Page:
res.end()
})

This example is just one route, and yet already you can see how you could easily make a mistake when you need to write tens or hundreds of more routes. Not to mention, you would need to test both your ACL and your routes for the same features if you take this approach, and that's just increasing the surface area of what is supposed to be delegated to just one component - the ACL!

So, what do I do?

Whether you're using REST or GraphQL, your APIs have the concept of a "resource", and you're already specifying all of the relevant context - user, action, resource - when you call a method on your model (e.g. in the above case, it's Post.findById() and Post.update()).

So using that information, we can deduplicate the logic by implementing ACL on the resource level!

To go about doing this, I recommend that you (ab)use your ORM/ODM's hooks to automatically gather the context to make the authorization decision by the time the query has been built.

To clarify, this isn't a "new" idea. In fact, there's already libraries like @casl/mongoose that does exactly that.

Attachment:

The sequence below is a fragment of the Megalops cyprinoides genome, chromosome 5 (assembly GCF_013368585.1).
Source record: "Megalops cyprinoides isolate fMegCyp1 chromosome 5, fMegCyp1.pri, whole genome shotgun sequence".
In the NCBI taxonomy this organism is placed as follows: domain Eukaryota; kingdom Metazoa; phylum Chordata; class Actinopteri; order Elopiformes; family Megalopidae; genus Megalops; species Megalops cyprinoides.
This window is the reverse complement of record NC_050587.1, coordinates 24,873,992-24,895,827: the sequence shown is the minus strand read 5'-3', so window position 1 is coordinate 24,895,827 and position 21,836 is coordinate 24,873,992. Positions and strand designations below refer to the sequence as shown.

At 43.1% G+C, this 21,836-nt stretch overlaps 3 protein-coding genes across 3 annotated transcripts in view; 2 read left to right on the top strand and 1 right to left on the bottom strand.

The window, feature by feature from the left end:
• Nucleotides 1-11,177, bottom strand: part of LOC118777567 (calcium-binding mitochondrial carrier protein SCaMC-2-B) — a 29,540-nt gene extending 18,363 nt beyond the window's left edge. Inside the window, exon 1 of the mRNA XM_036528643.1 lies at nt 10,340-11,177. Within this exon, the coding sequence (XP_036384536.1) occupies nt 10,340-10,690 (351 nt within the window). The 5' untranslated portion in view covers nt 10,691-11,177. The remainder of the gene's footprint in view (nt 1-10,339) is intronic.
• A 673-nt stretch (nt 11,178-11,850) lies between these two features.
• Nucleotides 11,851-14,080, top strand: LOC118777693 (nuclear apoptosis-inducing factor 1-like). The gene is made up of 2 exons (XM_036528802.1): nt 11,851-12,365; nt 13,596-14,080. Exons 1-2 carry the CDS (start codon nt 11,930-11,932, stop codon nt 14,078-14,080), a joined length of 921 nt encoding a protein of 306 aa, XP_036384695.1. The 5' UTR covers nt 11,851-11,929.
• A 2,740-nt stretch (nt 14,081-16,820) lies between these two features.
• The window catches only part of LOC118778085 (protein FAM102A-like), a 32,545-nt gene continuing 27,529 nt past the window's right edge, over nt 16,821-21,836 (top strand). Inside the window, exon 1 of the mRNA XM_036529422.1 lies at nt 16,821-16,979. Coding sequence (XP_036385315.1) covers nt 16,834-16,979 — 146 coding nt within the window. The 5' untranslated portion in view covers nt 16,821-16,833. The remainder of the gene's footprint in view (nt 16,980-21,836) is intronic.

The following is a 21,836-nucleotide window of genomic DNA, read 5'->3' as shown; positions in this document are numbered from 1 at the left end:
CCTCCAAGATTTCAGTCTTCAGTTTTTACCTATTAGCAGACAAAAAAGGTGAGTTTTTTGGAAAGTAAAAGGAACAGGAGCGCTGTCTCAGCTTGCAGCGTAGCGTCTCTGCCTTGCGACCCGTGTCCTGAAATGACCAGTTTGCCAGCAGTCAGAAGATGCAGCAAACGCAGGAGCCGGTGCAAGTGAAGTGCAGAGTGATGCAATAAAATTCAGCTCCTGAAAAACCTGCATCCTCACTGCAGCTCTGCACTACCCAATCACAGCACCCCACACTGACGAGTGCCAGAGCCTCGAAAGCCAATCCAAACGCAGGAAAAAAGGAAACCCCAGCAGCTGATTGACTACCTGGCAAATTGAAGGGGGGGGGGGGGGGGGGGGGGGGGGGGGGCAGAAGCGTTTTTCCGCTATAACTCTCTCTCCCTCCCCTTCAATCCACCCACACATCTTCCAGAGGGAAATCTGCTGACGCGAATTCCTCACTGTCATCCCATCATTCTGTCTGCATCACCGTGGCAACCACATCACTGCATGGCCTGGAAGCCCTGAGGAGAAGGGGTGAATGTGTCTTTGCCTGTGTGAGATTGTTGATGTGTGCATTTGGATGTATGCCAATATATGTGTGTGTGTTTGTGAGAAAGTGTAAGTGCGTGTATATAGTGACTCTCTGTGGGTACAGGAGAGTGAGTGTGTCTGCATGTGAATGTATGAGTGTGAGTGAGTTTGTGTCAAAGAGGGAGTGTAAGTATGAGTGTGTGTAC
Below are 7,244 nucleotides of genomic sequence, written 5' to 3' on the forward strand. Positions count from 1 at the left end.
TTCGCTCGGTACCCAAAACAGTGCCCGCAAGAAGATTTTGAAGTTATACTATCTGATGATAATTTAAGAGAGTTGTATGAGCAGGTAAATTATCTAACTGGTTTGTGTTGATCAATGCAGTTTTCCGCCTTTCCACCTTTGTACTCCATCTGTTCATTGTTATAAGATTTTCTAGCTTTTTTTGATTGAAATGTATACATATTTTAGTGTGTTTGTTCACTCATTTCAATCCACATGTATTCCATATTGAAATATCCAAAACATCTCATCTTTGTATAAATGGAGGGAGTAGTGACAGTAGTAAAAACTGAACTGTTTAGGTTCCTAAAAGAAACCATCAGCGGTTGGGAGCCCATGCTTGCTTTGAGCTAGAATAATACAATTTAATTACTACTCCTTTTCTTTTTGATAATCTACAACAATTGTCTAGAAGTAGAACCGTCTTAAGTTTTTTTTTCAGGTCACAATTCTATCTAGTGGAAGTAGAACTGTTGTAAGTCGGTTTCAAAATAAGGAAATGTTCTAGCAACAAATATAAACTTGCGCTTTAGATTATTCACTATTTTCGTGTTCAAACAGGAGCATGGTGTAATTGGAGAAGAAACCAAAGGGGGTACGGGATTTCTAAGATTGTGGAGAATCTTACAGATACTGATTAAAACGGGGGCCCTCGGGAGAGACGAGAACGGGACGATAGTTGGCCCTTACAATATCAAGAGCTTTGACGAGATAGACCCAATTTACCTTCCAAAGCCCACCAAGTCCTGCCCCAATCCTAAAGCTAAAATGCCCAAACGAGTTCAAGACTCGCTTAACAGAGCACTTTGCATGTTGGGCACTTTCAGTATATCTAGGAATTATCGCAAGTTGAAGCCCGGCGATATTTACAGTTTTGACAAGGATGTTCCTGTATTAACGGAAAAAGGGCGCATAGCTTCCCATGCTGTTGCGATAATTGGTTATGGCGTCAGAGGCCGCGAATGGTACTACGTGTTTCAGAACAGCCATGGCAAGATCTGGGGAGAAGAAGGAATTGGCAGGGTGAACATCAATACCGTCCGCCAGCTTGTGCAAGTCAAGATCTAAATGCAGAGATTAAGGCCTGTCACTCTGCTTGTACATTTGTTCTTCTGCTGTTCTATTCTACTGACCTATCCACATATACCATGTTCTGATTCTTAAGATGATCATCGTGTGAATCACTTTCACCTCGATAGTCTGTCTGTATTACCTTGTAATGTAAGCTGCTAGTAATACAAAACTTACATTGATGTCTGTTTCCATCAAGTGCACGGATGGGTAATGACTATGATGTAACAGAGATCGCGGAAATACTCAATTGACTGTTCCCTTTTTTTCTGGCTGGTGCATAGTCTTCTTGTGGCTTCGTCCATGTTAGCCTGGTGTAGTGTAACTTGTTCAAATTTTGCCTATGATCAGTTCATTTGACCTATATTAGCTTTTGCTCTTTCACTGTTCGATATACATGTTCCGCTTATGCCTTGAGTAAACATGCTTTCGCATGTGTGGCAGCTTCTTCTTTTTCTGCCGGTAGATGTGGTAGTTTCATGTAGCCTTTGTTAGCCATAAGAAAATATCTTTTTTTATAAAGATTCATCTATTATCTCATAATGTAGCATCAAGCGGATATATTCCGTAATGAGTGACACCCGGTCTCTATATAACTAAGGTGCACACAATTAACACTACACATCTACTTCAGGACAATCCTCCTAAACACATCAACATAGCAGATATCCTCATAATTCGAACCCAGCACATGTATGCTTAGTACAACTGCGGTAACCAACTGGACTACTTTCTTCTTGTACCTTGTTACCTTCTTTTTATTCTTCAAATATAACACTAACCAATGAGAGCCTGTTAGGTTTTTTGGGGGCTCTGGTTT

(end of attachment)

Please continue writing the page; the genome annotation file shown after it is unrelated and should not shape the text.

But I didn't like casl.

And I wasn't using mongoose (I always use Objection + knex combo on any of my projects that use relational databases, which happens to be 99% of them).

So I ended up writing my own library - an Objection.js ORM plugin - to handle this automatically for you. While this is specific to Objection.js, as I demonstrated earlier, you can implement this with any access control library and any ORM/ODM of your choice.

You can check out the library below (objection-authorize on npm). It recently hit 1.0!

JaneJeon/objection-authorize
“magic” authorization integration with Objection.js - no more manually checking requests on every route! - JaneJeon/objection-authorize

What does resource-level access control look like?

You can read through the README of the library to install/setup the plugin (which is really easy), and once you do, your routes will instead look like this: